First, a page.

The Real Potential of Giving Tuesday

2014-11-29-GivingTuesday.jpg Several years ago, a group of philanthropists created a much appreciated answer to the consumerist memes of Black Friday and Cyber Monday. Giving Tuesday quickly took hold -- a day of donating to good works, all around the world.

What that means within community benefit organizations themselves, however, is that there is now an official kick-off to the "year-end giving season" -- a full month of scrambling for attention, competing for the scarce resource of donors to help with their cause.

Imagine what it would make possible if Giving Tuesday grew beyond a day where causes ask for help from the outside world. Imagine if Giving Tuesday were instead a day of celebrating the power and strength that already exists within communities and within the organizations that support those communities.

What if Giving Tuesday were a day where everyone in a community gave to each other?

Activists and organizers have known for years that the most effective change builds upon the power of people who often think of themselves as powerless. Successful changemakers know that when people in communities say, "We have nothing," that in reality, there are always strengths to build upon - talents, skills, time, and physical infrastructure (like storefronts and vehicles) that exist everywhere.

Unfortunately, when those same activists and organizers look at their own efforts, they sound just like the community members who believe they have nothing. "We have no money; we have no staff; we have no time" is the clear, consistent story this sector tells the world, day in and day out. The beliefs underlying those statements of poverty are clear as well: "Our power to effect change is dependent upon the benevolent benefactors who make our work possible."

If "strength builds upon strength" is true in our communities, it is true for the groups who work in those communities as well. And just as happens in our communities, sometimes people need a reminder that they have much to build upon, and that they are the saviors they have been waiting for.

That is what Giving Tuesday has the power to be - a day when do-good groups of all kinds are reminded of what they DO have to build upon, by the simple act of sharing that with others.

The feeling of wealth is enhanced when you give, not when you take, since, subliminally, giving means you have enough to share, while taking means you may not be getting enough. Giving is a relief. Taking is a burden. -- Robert Thurman

Imagine what it would make possible if Giving Tuesday were a day for asking "What do we have that we are happy to share -- with our communities and with other organizations who care about the very same things we care about?" Imagine if Giving Tuesday were a day to model to the community what values like participation and sharing look like in action, by each of our organizations participating and sharing with each other!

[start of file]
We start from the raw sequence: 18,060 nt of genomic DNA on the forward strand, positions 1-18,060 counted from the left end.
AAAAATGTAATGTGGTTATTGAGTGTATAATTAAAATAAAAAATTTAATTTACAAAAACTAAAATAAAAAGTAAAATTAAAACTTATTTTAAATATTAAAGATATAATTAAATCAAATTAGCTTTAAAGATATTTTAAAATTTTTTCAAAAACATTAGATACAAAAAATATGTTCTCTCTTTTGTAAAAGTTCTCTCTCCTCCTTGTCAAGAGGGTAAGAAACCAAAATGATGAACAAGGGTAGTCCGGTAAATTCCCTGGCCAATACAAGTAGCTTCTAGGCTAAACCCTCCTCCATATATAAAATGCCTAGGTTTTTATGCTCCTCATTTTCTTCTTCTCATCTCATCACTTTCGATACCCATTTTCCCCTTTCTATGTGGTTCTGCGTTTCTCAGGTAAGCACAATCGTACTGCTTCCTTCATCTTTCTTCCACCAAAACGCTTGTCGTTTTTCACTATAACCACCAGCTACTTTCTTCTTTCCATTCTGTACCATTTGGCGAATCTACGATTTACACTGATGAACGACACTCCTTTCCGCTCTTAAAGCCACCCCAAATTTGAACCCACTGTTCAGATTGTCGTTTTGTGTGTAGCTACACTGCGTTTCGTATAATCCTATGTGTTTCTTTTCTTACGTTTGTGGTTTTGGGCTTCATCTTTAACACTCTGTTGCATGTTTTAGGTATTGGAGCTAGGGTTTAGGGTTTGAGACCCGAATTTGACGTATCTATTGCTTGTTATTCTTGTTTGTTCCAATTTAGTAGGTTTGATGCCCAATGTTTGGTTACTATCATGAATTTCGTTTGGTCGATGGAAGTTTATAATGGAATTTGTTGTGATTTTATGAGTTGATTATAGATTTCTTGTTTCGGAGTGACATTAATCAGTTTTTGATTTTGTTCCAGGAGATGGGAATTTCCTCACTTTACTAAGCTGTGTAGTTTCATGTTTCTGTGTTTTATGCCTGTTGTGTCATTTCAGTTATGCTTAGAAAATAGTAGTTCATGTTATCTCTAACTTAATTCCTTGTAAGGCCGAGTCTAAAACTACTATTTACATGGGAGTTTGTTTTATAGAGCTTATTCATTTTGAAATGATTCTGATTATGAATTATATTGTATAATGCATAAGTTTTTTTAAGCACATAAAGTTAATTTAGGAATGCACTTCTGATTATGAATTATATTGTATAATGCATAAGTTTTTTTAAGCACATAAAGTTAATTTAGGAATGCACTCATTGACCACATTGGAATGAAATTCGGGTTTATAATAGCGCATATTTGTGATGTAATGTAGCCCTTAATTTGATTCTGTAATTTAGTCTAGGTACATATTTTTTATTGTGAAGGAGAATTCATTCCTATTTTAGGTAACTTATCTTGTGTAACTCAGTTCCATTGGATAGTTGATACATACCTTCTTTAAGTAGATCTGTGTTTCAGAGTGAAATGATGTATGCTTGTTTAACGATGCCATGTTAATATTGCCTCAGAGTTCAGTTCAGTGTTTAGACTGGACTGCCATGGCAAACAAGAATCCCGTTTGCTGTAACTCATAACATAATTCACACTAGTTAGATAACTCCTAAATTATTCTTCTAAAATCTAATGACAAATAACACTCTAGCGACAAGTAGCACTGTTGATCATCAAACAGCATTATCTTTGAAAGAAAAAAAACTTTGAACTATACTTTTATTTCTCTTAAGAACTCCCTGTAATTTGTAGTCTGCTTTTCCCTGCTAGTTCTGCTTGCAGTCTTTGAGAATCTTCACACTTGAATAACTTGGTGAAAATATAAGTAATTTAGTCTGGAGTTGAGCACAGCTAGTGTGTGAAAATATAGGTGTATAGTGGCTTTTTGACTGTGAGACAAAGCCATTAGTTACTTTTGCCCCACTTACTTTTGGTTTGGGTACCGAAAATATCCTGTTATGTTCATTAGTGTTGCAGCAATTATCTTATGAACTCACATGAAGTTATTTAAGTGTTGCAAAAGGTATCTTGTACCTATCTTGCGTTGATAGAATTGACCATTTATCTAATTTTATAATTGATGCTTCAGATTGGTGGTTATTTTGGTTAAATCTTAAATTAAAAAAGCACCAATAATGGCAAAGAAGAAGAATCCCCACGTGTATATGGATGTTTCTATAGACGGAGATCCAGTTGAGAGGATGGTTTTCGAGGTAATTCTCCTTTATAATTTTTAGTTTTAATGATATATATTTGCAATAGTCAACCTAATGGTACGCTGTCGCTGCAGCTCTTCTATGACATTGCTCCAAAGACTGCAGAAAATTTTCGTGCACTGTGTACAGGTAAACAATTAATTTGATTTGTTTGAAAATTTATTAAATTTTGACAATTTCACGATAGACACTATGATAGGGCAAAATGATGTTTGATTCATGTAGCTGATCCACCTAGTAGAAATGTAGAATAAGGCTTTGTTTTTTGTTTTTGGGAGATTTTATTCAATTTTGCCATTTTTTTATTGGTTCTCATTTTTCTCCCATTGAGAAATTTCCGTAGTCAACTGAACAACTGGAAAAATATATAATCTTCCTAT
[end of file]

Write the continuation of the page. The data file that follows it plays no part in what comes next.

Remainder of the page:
In my own community development work, I have seen a large established organization offer its volunteer manager and its pool of volunteers to a smaller organization in the same field. I have seen organizations in low income areas offer their copy machine to the community - a much needed commodity indeed. I have seen an organization that worked with babies receive a huge shipment of diapers, only to turn around and ask other children's organizations if they needed any of those diapers.

And I am sure everyone reading this piece has a similar story.

That's because in reality, we don't need money; we need what money buys us. In reality also, someone in your community likely has that thing you need, and also likely has enough to share.

That reality is the underpinning of the theory of Collective Enoughness - the simple yet powerful theory that it is only on our own that we experience scarcity; that together, we have everything we need.

Imagine Giving Tuesday as a day to celebrate THAT!

The power of a day when everyone in our communities gives to each other could have ripples far beyond the dollars currently raised on Giving Tuesday. That one day could be the beginning of the end of scarcity thinking in communities. It could be a day that lasts a week, and then a month, and then simply becomes how we be with each other -- being the sharing, open, engaged community we want to see.

And when those outside donors do give to our organizations on Giving Tuesday, they would no longer be "outside donors." They would be community members like everyone else, participating in something far greater than their lone donation, as we all give together of what we have, in a spirit of Collective Enoughness.

Because it is only on our own that we experience scarcity; together, we have everything we need.